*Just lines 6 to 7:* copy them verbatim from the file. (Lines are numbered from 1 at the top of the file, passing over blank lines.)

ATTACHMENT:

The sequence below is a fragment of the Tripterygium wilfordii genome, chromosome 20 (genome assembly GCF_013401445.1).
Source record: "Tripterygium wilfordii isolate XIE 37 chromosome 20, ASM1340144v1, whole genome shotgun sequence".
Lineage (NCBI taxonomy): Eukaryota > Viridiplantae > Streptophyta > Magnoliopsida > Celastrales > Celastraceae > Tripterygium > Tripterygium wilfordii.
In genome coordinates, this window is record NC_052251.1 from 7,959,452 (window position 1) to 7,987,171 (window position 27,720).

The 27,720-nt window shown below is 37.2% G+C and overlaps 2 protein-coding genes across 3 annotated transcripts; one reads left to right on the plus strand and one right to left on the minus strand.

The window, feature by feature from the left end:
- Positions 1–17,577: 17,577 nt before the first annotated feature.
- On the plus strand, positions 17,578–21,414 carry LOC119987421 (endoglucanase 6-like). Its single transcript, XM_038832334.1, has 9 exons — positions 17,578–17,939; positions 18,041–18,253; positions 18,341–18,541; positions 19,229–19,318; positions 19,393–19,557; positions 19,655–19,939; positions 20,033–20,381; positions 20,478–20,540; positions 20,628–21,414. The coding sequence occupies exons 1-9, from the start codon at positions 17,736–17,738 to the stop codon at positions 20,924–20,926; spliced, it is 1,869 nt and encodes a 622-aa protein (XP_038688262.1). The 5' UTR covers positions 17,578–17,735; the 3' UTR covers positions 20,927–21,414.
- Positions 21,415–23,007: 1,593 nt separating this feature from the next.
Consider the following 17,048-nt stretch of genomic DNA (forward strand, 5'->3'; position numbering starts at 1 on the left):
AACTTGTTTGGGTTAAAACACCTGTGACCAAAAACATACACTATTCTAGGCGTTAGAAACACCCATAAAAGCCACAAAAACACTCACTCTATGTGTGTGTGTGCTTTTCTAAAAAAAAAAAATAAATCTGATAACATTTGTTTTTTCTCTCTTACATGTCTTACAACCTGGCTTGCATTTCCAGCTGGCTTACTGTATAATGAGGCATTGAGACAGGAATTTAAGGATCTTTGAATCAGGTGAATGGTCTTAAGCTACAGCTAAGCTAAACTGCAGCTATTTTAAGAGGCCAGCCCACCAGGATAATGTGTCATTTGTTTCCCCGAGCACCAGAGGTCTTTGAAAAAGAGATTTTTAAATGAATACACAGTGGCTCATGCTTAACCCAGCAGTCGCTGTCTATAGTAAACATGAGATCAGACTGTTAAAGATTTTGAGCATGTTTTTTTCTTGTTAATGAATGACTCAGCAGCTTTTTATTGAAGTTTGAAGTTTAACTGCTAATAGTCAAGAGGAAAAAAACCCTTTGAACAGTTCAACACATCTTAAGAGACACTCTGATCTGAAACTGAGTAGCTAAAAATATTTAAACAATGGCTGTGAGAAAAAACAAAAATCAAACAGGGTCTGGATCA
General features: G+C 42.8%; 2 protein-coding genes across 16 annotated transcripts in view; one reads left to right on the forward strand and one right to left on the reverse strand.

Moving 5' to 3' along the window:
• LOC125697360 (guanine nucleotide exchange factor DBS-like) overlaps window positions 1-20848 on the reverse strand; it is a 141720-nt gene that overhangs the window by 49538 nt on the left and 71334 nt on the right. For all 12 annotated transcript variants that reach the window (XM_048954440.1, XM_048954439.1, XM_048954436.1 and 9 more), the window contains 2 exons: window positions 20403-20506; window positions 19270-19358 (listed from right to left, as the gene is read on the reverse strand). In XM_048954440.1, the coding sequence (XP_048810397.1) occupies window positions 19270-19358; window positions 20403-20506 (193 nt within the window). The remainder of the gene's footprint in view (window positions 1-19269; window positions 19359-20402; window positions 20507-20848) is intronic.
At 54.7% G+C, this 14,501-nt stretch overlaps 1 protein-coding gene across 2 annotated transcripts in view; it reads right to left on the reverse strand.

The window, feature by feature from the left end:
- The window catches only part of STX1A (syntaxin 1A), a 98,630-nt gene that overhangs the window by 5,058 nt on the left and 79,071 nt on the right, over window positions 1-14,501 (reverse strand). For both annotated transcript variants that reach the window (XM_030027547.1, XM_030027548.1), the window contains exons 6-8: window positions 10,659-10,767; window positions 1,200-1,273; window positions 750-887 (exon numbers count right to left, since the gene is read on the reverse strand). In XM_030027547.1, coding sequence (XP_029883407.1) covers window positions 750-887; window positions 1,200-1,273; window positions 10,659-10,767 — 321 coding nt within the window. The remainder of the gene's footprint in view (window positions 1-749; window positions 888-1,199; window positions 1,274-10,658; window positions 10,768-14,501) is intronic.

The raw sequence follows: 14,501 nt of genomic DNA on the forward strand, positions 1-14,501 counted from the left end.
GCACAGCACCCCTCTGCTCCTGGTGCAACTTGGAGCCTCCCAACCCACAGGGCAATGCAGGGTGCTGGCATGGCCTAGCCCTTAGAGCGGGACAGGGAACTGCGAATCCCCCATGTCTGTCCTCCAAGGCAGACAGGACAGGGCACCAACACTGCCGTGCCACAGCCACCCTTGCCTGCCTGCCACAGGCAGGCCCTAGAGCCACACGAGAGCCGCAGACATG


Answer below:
The window, feature by feature from the left end:
- Positions 1–17,577: 17,577 nt before the first annotated feature.